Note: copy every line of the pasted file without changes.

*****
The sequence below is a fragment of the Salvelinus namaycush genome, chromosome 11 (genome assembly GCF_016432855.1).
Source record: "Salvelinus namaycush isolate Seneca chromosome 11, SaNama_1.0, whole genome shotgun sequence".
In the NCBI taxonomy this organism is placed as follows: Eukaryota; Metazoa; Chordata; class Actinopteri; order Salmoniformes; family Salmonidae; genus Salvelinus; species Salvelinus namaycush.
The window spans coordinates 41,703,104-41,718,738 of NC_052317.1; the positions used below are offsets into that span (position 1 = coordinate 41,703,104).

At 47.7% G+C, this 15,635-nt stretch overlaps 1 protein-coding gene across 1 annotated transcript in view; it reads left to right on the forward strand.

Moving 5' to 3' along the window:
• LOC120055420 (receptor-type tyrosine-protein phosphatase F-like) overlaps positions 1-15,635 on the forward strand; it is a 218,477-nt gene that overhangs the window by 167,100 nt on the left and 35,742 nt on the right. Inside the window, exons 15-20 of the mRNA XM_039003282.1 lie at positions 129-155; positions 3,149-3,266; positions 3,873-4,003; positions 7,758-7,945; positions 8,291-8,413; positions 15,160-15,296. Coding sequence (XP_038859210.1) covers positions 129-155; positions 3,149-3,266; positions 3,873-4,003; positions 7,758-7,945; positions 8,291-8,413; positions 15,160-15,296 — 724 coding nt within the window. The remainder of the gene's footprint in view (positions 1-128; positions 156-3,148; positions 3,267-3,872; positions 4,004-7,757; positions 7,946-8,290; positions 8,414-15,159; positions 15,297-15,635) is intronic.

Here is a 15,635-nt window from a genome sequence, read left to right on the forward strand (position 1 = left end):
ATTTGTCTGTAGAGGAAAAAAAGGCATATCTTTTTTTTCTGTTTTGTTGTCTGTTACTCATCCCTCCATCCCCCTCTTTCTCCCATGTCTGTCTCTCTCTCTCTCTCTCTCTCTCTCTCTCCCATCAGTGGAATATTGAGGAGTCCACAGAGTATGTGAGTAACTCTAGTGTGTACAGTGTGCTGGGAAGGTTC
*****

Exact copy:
The sequence below is a fragment of the Salvelinus namaycush genome, chromosome 11 (genome assembly GCF_016432855.1).
Source record: "Salvelinus namaycush isolate Seneca chromosome 11, SaNama_1.0, whole genome shotgun sequence".
In the NCBI taxonomy this organism is placed as follows: Eukaryota; Metazoa; Chordata; class Actinopteri; order Salmoniformes; family Salmonidae; genus Salvelinus; species Salvelinus namaycush.
The window spans coordinates 41,703,104-41,718,738 of NC_052317.1; the positions used below are offsets into that span (position 1 = coordinate 41,703,104).

At 47.7% G+C, this 15,635-nt stretch overlaps 1 protein-coding gene across 1 annotated transcript in view; it reads left to right on the forward strand.

Moving 5' to 3' along the window:
• LOC120055420 (receptor-type tyrosine-protein phosphatase F-like) overlaps positions 1-15,635 on the forward strand; it is a 218,477-nt gene that overhangs the window by 167,100 nt on the left and 35,742 nt on the right. Inside the window, exons 15-20 of the mRNA XM_039003282.1 lie at positions 129-155; positions 3,149-3,266; positions 3,873-4,003; positions 7,758-7,945; positions 8,291-8,413; positions 15,160-15,296. Coding sequence (XP_038859210.1) covers positions 129-155; positions 3,149-3,266; positions 3,873-4,003; positions 7,758-7,945; positions 8,291-8,413; positions 15,160-15,296 — 724 coding nt within the window. The remainder of the gene's footprint in view (positions 1-128; positions 156-3,148; positions 3,267-3,872; positions 4,004-7,757; positions 7,946-8,290; positions 8,414-15,159; positions 15,297-15,635) is intronic.

Here is a 15,635-nt window from a genome sequence, read left to right on the forward strand (position 1 = left end):
ATTTGTCTGTAGAGGAAAAAAAGGCATATCTTTTTTTTCTGTTTTGTTGTCTGTTACTCATCCCTCCATCCCCCTCTTTCTCCCATGTCTGTCTCTCTCTCTCTCTCTCTCTCTCTCTCTCCCATCAGTGGAATATTGAGGAGTCCACAGAGTATGTGAGTAACTCTAGTGTGTACAGTGTGCTGGGAAGGTTC